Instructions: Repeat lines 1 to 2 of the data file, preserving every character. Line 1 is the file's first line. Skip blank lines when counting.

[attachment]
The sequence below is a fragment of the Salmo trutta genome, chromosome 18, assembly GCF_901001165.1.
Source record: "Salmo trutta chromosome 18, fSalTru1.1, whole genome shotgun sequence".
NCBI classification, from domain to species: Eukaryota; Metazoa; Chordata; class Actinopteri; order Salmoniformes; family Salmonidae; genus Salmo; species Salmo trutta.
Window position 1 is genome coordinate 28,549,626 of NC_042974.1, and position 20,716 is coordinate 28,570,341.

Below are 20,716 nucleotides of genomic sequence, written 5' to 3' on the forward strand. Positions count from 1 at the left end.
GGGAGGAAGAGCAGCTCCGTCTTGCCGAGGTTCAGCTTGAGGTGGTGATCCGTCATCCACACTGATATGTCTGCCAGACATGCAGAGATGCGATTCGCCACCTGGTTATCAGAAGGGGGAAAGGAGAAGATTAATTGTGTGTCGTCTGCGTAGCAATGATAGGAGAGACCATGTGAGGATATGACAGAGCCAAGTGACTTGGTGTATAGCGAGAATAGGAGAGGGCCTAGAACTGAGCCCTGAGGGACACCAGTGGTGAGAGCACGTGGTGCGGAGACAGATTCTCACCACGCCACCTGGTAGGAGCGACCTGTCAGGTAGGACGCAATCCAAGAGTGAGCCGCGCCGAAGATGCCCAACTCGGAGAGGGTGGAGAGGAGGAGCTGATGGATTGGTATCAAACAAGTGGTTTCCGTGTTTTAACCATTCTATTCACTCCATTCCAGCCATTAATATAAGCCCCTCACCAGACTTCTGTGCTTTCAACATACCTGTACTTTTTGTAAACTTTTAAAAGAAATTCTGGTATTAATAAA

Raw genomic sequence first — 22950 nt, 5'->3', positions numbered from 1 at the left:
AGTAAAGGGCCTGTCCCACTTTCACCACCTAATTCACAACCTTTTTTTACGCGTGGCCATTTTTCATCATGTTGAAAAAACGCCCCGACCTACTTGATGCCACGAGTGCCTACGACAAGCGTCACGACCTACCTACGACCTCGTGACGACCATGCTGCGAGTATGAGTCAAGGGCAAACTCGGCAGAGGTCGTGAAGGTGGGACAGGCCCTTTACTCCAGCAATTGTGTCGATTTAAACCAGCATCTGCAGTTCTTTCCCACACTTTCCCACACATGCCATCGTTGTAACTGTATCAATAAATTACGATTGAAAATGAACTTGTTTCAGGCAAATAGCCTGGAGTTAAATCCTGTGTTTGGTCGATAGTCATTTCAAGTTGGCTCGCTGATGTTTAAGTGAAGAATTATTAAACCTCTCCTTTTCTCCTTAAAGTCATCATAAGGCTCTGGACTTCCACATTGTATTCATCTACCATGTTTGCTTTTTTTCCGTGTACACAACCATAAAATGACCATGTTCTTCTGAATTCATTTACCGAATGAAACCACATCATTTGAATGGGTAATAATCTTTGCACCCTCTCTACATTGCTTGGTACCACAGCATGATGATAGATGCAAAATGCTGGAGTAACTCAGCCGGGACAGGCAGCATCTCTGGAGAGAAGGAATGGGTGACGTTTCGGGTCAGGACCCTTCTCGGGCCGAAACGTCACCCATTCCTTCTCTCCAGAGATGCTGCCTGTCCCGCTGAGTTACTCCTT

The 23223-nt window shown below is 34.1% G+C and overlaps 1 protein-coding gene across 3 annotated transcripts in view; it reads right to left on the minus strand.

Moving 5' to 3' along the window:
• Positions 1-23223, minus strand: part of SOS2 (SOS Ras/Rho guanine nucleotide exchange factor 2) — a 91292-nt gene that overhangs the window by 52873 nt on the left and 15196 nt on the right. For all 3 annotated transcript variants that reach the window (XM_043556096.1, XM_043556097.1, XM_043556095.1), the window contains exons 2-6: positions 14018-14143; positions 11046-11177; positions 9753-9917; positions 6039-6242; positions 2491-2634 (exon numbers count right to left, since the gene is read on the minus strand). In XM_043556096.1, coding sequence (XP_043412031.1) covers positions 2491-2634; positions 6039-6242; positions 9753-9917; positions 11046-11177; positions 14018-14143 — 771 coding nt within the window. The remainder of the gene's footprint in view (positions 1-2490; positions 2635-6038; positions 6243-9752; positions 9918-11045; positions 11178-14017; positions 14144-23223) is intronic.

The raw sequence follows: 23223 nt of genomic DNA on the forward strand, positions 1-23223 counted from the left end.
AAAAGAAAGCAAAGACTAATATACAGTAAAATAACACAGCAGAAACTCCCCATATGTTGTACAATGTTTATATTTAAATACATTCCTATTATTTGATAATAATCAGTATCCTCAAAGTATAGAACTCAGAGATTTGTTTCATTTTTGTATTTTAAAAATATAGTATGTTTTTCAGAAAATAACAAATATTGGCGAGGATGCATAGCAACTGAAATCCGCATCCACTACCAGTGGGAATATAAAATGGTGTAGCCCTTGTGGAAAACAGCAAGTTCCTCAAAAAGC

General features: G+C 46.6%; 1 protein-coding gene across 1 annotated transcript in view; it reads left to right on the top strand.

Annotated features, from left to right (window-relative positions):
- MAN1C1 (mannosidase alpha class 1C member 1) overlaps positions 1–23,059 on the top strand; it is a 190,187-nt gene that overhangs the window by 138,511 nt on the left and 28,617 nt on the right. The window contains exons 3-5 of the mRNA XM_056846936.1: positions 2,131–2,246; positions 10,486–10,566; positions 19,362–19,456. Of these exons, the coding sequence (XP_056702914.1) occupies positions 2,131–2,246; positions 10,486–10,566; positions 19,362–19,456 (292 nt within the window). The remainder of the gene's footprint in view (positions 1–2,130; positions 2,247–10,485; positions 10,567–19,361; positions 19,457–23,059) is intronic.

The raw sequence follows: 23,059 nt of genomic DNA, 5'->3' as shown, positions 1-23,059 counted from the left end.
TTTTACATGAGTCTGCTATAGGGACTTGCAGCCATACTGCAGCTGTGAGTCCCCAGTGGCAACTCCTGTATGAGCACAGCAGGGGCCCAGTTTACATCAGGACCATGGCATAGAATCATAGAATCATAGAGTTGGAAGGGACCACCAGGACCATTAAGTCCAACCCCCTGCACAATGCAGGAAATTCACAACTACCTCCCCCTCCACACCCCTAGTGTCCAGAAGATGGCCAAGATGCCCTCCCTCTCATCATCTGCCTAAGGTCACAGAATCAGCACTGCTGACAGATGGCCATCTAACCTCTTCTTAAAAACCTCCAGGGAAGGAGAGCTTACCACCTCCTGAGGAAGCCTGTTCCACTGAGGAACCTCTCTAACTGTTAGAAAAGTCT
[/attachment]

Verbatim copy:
The sequence below is a fragment of the Salmo trutta genome, chromosome 18, assembly GCF_901001165.1.
Source record: "Salmo trutta chromosome 18, fSalTru1.1, whole genome shotgun sequence".